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EU Envoy Warns Of Regional Risk From Kyrgyz Instability

  • Ahto Lobjakas

Kyrgyz servicemen patrol in Osh. The EU has warned that instability could spread throughout the region.

Kyrgyz servicemen patrol in Osh. The EU has warned that instability could spread throughout the region.

BRUSSELS -- The top EU envoy for Central Asia has warned that recent instability in the south of Kyrgyzstan could spill over into other countries along the Ferghana Valley.

Pierre Morel, the EU special representative for the region, also said the EU wants the referendum on Kyrgyzstan's new constitution to go ahead as planned on June 27.

Morel made his comments before the European Parliament's foreign affairs committee in Brussels today.

The hour-long question-and-answer session was the first public appearance of the veteran EU envoy after a fact-finding visit to Kyrgyzstan last week.

His audience consisted of a dozen or so scattered EU deputies struggling to use up their allotted speaking time.

EU special representative Pierre Morel
Morel -- who said he had left a meeting of EU ambassadors busy "mobilizing resources" for Kyrgyzstan -- sought to impress on his listeners the gravity of the situation.

The situation is “difficult, very difficult, because apart from the future of the country, it puts into question the security and stability of the entire Central Asian region," Morel said.

Regional stability is an important EU policy objective, given Central Asia's significant energy resources and proximity to Afghanistan.

Morel said there has been too little EU engagement with Kyrgyzstan in the past, despite the country's attempts to break with authoritarianism. Only France and Germany have embassies in Bishkek, and an EU delegation was established only in February.

Blame Placed On Bakiev

The EU envoy blamed the "clan" of ex-President Kurmanbek Bakiev, ousted in April after a popular revolt, for fomenting the unrest in Kyrgyzstan's south earlier this month which saw scores of people killed in clashes between ethnic Uzbeks and Kyrgyz.

Morel said Bakiev’s loyalists, led by his brother, made a "concerted effort" to provoke the clashes in a bid to regain power. Bakiev, who is now in Belarus, has denied any connection to the violence.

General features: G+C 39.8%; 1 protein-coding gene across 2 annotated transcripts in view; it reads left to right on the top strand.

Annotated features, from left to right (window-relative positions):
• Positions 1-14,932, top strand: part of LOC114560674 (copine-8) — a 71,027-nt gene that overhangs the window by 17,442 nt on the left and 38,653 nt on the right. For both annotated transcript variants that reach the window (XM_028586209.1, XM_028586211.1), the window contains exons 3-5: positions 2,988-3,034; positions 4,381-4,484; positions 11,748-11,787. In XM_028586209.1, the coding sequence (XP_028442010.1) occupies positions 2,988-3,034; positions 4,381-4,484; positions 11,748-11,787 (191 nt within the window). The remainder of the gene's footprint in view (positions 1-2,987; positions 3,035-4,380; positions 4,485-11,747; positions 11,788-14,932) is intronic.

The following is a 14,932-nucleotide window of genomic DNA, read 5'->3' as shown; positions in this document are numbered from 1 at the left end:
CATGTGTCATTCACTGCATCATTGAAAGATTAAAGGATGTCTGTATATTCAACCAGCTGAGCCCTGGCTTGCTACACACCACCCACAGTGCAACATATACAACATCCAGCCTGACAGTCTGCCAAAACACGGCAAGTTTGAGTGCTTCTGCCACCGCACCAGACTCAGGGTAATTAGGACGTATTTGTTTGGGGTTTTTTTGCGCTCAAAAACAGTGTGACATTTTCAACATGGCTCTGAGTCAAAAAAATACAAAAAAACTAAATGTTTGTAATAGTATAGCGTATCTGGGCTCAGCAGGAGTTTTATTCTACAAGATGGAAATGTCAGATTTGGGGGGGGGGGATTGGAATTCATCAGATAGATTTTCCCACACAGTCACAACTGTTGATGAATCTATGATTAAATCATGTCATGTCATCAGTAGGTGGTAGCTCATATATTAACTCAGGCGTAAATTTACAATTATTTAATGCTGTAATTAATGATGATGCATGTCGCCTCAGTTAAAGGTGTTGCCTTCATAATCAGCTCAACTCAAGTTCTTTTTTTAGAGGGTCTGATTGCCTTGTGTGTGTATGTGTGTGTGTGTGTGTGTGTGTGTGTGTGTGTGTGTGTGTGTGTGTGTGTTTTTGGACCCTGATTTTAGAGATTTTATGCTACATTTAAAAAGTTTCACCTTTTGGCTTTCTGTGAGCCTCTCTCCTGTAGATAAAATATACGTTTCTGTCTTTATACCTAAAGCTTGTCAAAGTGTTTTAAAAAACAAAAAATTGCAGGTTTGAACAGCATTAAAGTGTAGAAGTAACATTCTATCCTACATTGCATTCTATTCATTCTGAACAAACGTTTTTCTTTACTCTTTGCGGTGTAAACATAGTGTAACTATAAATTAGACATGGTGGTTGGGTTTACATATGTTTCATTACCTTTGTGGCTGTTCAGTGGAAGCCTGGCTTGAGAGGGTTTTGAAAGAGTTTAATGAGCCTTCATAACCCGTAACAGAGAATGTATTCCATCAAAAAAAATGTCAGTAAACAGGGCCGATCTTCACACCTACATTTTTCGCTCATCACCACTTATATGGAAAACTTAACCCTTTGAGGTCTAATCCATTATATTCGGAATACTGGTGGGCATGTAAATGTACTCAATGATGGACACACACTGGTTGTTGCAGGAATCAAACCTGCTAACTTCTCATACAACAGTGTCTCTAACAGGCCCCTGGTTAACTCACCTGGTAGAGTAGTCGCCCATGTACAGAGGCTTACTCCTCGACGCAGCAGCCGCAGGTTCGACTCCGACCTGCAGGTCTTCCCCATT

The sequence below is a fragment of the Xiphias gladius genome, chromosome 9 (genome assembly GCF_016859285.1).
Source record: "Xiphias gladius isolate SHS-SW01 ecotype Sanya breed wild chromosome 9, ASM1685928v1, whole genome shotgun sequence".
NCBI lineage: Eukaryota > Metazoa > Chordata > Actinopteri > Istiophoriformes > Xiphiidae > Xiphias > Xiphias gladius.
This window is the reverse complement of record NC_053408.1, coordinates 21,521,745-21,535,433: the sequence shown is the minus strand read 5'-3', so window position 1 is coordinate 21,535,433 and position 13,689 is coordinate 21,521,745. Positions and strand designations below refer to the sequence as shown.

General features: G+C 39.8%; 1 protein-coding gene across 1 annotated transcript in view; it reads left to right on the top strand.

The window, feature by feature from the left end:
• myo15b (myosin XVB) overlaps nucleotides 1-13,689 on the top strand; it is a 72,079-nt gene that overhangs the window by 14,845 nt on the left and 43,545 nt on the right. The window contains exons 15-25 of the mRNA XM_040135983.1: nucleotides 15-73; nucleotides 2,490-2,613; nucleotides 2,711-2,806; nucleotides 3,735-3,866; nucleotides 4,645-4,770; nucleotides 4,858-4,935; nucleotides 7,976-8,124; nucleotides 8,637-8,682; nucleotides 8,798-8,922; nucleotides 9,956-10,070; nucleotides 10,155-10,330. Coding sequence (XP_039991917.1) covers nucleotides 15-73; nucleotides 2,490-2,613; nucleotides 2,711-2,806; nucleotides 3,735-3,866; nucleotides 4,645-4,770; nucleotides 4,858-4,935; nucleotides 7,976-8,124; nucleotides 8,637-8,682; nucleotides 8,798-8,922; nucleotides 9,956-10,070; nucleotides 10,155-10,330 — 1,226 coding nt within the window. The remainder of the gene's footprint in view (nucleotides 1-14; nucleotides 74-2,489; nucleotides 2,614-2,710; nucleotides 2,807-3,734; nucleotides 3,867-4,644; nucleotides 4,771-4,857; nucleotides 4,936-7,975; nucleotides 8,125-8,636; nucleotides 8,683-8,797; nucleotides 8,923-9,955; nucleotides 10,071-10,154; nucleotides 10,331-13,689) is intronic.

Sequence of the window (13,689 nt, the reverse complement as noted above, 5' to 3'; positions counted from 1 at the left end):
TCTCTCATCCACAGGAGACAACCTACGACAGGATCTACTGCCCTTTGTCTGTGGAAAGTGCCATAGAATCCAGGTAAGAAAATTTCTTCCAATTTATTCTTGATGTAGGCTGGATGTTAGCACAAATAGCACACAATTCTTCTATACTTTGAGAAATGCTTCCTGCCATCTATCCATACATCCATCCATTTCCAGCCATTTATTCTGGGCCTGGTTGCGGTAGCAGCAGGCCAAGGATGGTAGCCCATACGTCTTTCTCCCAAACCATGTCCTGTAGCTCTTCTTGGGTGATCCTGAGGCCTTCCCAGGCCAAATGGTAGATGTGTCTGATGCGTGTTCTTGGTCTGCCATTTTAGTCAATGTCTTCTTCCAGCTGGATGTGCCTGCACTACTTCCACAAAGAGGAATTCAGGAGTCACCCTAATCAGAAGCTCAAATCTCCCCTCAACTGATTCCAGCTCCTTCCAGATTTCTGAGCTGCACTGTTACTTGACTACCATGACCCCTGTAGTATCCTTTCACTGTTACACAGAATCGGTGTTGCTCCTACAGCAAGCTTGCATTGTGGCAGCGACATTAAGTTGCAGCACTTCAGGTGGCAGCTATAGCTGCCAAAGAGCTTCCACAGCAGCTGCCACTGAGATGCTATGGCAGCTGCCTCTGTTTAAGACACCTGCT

Morel said that during his trip he spoke to civil society activists who had been on the ground in Osh during the turmoil.

He also noted the presence of drug gangs and Islamic extremists in the southern cities of Osh and Jalal-Abad.

Another factor, Morel said, was the "lack of attention and effort" from Bishkek, and the inadequacies of the local law enforcement forces, which were overrun, with many police killed.

The EU diplomat said the bloc is now looking for a "role" in the country alongside the United Nations and the Organization for Security and Cooperation in Europe (OSCE), without "duplicating" the work of either.

Morel said the EU's focus is on fostering democracy in Kyrgyzstan. "The message of the European Union is very clear. We call for a road map for a return to democracy. First, public order; second, the rule of law: and, third, a return to a genuinely democratic constitution," he said.

Morel said the EU wants the June 27 referendum on a new constitution to go ahead.

He noted the constitution -- with elections to follow in October -- will not usher in a fully parliamentary system, but a "mixed" one where a popularly elected president still has wide powers.

But, Morel said, the elements of parliamentarianism in the new constitution should "balance" the president's role and break what he called the "Kyrgyz cycle" of street protests against autocratic rulers being usurped by clan leaders acting in their own narrow self-interest.

The EU has released 5 million euros ($6.14 million) in humanitarian aid, and another 6 million is in the pipeline for electoral support and civil society initiatives.